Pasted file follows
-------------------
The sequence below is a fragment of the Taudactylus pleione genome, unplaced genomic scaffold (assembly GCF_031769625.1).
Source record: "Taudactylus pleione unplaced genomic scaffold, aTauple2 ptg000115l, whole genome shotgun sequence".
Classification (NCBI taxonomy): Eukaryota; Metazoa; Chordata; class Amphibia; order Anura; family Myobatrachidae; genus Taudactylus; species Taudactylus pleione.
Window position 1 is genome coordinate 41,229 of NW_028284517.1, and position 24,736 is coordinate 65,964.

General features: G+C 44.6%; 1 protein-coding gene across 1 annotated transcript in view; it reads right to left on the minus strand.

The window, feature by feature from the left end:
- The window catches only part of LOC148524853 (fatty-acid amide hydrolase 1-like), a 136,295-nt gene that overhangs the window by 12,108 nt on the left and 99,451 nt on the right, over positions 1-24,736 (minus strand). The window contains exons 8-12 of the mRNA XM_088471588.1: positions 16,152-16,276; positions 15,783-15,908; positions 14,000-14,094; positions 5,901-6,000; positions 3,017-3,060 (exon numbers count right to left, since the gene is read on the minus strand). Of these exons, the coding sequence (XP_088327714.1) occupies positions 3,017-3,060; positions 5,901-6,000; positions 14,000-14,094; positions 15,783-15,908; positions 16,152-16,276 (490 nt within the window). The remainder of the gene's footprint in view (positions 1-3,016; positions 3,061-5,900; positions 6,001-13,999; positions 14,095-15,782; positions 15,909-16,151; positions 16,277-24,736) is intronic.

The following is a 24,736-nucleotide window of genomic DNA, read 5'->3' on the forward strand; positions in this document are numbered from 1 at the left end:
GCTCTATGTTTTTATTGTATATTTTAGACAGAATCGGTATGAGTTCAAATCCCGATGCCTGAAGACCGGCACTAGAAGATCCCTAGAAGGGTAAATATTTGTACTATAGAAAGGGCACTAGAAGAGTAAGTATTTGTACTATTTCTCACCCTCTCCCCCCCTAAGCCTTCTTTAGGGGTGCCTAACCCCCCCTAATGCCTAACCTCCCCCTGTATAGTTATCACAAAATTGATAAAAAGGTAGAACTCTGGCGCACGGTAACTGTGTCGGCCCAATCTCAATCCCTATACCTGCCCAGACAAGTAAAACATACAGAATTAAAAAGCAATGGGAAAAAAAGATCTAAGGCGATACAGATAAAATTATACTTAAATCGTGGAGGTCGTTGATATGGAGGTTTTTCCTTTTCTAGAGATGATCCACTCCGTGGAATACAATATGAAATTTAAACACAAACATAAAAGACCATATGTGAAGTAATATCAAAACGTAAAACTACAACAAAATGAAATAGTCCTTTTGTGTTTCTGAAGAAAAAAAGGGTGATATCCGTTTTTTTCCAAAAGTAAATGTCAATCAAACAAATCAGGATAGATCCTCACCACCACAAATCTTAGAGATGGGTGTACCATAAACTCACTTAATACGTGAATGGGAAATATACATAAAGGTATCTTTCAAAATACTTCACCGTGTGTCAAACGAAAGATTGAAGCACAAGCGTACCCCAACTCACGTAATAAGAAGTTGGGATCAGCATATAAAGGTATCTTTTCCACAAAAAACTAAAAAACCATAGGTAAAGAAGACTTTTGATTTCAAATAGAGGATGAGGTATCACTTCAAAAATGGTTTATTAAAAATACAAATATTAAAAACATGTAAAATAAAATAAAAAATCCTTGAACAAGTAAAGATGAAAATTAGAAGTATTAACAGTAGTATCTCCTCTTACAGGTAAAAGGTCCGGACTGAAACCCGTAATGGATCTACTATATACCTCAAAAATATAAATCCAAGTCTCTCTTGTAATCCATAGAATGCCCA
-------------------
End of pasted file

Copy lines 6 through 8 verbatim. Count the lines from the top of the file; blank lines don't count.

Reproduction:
The window, feature by feature from the left end:
- The window catches only part of LOC148524853 (fatty-acid amide hydrolase 1-like), a 136,295-nt gene that overhangs the window by 12,108 nt on the left and 99,451 nt on the right, over positions 1-24,736 (minus strand). The window contains exons 8-12 of the mRNA XM_088471588.1: positions 16,152-16,276; positions 15,783-15,908; positions 14,000-14,094; positions 5,901-6,000; positions 3,017-3,060 (exon numbers count right to left, since the gene is read on the minus strand). Of these exons, the coding sequence (XP_088327714.1) occupies positions 3,017-3,060; positions 5,901-6,000; positions 14,000-14,094; positions 15,783-15,908; positions 16,152-16,276 (490 nt within the window). The remainder of the gene's footprint in view (positions 1-3,016; positions 3,061-5,900; positions 6,001-13,999; positions 14,095-15,782; positions 15,909-16,151; positions 16,277-24,736) is intronic.

The following is a 24,736-nucleotide window of genomic DNA, read 5'->3' on the forward strand; positions in this document are numbered from 1 at the left end: